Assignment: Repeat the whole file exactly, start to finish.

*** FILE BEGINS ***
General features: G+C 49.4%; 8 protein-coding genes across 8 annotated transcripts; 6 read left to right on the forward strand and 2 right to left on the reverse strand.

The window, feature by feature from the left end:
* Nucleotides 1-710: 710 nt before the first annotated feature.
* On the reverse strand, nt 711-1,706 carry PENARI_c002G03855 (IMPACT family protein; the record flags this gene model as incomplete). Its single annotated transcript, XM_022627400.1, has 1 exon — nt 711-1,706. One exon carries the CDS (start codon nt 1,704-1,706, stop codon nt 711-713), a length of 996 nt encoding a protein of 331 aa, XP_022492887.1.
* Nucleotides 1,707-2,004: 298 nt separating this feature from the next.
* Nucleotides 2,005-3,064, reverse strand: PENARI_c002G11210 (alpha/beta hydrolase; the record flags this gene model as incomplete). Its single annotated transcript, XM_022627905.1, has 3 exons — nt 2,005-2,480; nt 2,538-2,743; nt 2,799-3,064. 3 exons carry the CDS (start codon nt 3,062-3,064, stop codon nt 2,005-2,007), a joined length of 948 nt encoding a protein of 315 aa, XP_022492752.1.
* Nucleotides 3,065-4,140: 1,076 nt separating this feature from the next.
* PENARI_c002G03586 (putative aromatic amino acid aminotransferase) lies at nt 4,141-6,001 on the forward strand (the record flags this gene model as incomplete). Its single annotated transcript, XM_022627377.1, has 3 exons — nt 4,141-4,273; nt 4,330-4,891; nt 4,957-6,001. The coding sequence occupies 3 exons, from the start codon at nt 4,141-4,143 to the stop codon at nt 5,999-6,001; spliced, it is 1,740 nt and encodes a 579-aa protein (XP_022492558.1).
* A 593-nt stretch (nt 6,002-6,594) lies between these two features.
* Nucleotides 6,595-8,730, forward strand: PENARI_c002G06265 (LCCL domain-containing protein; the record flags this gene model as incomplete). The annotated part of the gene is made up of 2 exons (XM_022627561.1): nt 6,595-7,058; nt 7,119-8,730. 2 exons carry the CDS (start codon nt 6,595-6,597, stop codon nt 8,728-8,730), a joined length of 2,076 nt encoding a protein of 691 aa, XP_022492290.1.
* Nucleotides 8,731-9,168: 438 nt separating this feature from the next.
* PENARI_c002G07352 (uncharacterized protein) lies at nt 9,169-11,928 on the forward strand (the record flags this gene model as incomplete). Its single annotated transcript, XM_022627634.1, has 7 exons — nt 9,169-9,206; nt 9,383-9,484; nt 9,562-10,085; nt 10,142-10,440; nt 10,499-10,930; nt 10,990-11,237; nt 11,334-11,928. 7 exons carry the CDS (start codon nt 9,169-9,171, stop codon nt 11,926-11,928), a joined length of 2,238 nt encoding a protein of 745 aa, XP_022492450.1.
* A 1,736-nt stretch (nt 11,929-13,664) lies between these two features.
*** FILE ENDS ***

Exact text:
General features: G+C 49.4%; 8 protein-coding genes across 8 annotated transcripts; 6 read left to right on the forward strand and 2 right to left on the reverse strand.

The window, feature by feature from the left end:
* Nucleotides 1-710: 710 nt before the first annotated feature.
* On the reverse strand, nt 711-1,706 carry PENARI_c002G03855 (IMPACT family protein; the record flags this gene model as incomplete). Its single annotated transcript, XM_022627400.1, has 1 exon — nt 711-1,706. One exon carries the CDS (start codon nt 1,704-1,706, stop codon nt 711-713), a length of 996 nt encoding a protein of 331 aa, XP_022492887.1.
* Nucleotides 1,707-2,004: 298 nt separating this feature from the next.
* Nucleotides 2,005-3,064, reverse strand: PENARI_c002G11210 (alpha/beta hydrolase; the record flags this gene model as incomplete). Its single annotated transcript, XM_022627905.1, has 3 exons — nt 2,005-2,480; nt 2,538-2,743; nt 2,799-3,064. 3 exons carry the CDS (start codon nt 3,062-3,064, stop codon nt 2,005-2,007), a joined length of 948 nt encoding a protein of 315 aa, XP_022492752.1.
* Nucleotides 3,065-4,140: 1,076 nt separating this feature from the next.
* PENARI_c002G03586 (putative aromatic amino acid aminotransferase) lies at nt 4,141-6,001 on the forward strand (the record flags this gene model as incomplete). Its single annotated transcript, XM_022627377.1, has 3 exons — nt 4,141-4,273; nt 4,330-4,891; nt 4,957-6,001. The coding sequence occupies 3 exons, from the start codon at nt 4,141-4,143 to the stop codon at nt 5,999-6,001; spliced, it is 1,740 nt and encodes a 579-aa protein (XP_022492558.1).
* A 593-nt stretch (nt 6,002-6,594) lies between these two features.
* Nucleotides 6,595-8,730, forward strand: PENARI_c002G06265 (LCCL domain-containing protein; the record flags this gene model as incomplete). The annotated part of the gene is made up of 2 exons (XM_022627561.1): nt 6,595-7,058; nt 7,119-8,730. 2 exons carry the CDS (start codon nt 6,595-6,597, stop codon nt 8,728-8,730), a joined length of 2,076 nt encoding a protein of 691 aa, XP_022492290.1.
* Nucleotides 8,731-9,168: 438 nt separating this feature from the next.
* PENARI_c002G07352 (uncharacterized protein) lies at nt 9,169-11,928 on the forward strand (the record flags this gene model as incomplete). Its single annotated transcript, XM_022627634.1, has 7 exons — nt 9,169-9,206; nt 9,383-9,484; nt 9,562-10,085; nt 10,142-10,440; nt 10,499-10,930; nt 10,990-11,237; nt 11,334-11,928. 7 exons carry the CDS (start codon nt 9,169-9,171, stop codon nt 11,926-11,928), a joined length of 2,238 nt encoding a protein of 745 aa, XP_022492450.1.
* A 1,736-nt stretch (nt 11,929-13,664) lies between these two features.